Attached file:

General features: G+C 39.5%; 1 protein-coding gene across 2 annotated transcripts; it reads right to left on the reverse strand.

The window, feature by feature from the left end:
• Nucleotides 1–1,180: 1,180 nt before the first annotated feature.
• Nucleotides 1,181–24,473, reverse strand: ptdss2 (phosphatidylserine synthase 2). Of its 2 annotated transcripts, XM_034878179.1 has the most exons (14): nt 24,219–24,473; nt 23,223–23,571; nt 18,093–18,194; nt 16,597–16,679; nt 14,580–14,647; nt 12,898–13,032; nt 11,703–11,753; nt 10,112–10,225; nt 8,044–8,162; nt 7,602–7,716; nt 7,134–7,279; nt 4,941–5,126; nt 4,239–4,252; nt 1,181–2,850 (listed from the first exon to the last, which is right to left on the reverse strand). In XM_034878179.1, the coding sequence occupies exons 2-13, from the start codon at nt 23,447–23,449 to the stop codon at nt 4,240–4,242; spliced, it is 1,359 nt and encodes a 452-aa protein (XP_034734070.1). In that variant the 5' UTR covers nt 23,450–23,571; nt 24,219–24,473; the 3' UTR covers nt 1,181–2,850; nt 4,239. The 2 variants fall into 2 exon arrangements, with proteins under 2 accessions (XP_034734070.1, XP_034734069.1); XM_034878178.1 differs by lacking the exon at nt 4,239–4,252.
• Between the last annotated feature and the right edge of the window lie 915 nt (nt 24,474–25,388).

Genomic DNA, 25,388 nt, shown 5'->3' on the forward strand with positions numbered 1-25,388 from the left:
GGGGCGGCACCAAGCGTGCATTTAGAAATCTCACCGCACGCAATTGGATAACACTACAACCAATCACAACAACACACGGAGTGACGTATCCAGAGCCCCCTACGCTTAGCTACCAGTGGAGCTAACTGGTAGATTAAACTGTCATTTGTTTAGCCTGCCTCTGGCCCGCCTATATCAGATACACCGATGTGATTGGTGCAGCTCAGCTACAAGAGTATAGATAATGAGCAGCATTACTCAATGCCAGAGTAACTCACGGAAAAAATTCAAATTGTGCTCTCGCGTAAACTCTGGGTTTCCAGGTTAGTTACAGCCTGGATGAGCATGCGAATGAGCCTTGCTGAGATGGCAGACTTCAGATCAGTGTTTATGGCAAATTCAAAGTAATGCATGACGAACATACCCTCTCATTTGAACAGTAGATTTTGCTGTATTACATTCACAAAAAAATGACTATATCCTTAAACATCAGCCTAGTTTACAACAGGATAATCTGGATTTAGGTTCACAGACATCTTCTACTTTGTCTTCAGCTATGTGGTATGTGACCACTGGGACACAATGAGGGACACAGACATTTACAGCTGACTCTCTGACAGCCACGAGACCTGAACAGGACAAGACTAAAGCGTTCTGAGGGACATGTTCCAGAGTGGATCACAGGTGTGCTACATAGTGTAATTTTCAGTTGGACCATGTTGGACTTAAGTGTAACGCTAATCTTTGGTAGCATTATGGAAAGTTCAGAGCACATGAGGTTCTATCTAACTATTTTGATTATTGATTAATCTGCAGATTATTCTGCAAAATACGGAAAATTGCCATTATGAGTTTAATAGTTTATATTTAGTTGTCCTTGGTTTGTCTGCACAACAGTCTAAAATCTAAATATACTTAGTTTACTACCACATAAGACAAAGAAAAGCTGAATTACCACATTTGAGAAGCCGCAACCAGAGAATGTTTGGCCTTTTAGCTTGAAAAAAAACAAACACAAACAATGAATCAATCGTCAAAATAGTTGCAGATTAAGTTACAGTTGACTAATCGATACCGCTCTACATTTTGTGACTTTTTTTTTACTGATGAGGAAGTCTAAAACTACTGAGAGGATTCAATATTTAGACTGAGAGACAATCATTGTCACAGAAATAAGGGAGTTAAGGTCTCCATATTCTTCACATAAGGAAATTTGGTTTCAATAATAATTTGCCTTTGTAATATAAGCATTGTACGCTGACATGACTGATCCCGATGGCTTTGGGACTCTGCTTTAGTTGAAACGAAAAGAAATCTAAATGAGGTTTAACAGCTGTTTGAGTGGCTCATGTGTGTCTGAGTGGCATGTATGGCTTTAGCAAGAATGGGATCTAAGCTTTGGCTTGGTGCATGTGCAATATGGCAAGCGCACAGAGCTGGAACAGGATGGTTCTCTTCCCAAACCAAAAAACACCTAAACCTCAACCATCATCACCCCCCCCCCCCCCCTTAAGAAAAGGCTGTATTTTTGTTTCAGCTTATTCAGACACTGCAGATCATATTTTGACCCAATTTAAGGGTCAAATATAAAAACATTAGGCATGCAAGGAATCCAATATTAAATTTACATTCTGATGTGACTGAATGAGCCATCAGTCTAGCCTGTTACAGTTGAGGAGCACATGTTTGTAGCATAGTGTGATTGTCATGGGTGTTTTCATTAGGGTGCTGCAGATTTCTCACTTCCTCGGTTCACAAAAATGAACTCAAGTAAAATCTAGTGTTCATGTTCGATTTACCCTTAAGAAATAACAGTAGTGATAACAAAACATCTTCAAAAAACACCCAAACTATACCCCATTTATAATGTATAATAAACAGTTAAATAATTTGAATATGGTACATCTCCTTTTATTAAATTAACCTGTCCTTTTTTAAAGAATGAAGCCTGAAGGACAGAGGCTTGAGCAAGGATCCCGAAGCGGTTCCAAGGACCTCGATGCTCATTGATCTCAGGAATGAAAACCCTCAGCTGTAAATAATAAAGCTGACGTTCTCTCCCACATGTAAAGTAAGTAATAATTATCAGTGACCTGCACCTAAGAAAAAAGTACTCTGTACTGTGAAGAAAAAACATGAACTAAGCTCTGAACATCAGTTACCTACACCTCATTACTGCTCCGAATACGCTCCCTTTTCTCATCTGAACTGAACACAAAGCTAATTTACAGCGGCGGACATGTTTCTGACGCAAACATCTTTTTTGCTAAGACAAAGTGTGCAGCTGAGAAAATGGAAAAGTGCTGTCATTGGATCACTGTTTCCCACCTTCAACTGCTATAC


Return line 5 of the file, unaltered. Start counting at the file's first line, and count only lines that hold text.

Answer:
• Between the last annotated feature and the right edge of the window lie 915 nt (nt 24,474–25,388).